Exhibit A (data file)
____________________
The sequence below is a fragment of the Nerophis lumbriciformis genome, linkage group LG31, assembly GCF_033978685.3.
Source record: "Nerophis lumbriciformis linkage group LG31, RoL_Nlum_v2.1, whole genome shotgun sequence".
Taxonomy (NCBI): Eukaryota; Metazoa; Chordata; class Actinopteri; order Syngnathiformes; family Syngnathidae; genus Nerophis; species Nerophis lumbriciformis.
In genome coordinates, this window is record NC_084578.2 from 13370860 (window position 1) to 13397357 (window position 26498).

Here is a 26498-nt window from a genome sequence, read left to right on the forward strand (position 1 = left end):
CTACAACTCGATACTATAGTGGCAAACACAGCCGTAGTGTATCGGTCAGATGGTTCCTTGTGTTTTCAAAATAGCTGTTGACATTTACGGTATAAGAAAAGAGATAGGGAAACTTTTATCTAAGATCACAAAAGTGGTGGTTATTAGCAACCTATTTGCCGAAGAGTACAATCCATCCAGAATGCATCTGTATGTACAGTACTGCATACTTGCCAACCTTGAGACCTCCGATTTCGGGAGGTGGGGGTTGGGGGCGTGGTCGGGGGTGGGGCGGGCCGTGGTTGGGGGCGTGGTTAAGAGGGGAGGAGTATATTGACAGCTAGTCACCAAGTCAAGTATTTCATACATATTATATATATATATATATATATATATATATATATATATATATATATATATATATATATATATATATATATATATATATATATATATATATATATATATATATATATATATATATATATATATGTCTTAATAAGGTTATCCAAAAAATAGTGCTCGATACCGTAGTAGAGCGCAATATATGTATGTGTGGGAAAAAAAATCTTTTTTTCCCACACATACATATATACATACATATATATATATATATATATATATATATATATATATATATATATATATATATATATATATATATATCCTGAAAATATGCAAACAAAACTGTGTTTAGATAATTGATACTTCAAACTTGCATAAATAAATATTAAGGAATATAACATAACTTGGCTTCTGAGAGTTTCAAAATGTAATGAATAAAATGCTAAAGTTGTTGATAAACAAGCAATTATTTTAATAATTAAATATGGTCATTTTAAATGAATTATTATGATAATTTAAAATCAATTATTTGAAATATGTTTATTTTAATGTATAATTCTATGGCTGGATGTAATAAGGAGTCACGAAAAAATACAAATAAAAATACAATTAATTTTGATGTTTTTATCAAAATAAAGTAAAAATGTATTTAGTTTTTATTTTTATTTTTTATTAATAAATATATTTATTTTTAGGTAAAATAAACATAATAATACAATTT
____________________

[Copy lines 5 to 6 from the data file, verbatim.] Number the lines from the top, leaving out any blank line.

Here is a 26498-nt window from a genome sequence, read left to right on the forward strand (position 1 = left end):
CTACAACTCGATACTATAGTGGCAAACACAGCCGTAGTGTATCGGTCAGATGGTTCCTTGTGTTTTCAAAATAGCTGTTGACATTTACGGTATAAGAAAAGAGATAGGGAAACTTTTATCTAAGATCACAAAAGTGGTGGTTATTAGCAACCTATTTGCCGAAGAGTACAATCCATCCAGAATGCATCTGTATGTACAGTACTGCATACTTGCCAACCTTGAGACCTCCGATTTCGGGAGGTGGGGGTTGGGGGCGTGGTCGGGGGTGGGGCGGGCCGTGGTTGGGGGCGTGGTTAAGAGGGGAGGAGTATATTGACAGCTAGTCACCAAGTCAAGTATTTCATACATATTATATATATATATATATATATATATATATATATATATATATATATATATATATATATATATATATATATATATATATATATATATATATATATATATATATATATATATATATATATATATGTCTTAATAAGGTTATCCAAAAAATAGTGCTCGATACCGTAGTAGAGCGCAATATATGTATGTGTGGGAAAAAAAATCTTTTTTTCCCACACATACATATATACATACATATATATATATATATATATATATATATATATATATATATATATATATATATATATATATATATATCCTGAAAATATGCAAACAAAACTGTGTTTAGATAATTGATACTTCAAACTTGCATAAATAAATATTAAGGAATATAACATAACTTGGCTTCTGAGAGTTTCAAAATGTAATGAATAAAATGCTAAAGTTGTTGATAAACAAGCAATTATTTTAATAATTAAATATGGTCATTTTAAATGAATTATTATGATAATTTAAAATCAATTATTTGAAATATGTTTATTTTAATGTATAATTCTATGGCTGGATGTAATAAGGAGTCACGAAAAAATACAAATAAAAATACAATTAATTTTGATGTTTTTATCAAAATAAAGTAAAAATGTATTTAGTTTTTATTTTTATTTTTTATTAATAAATATATTTATTTTTAGGTAAAATAAACATAATAATACAATTT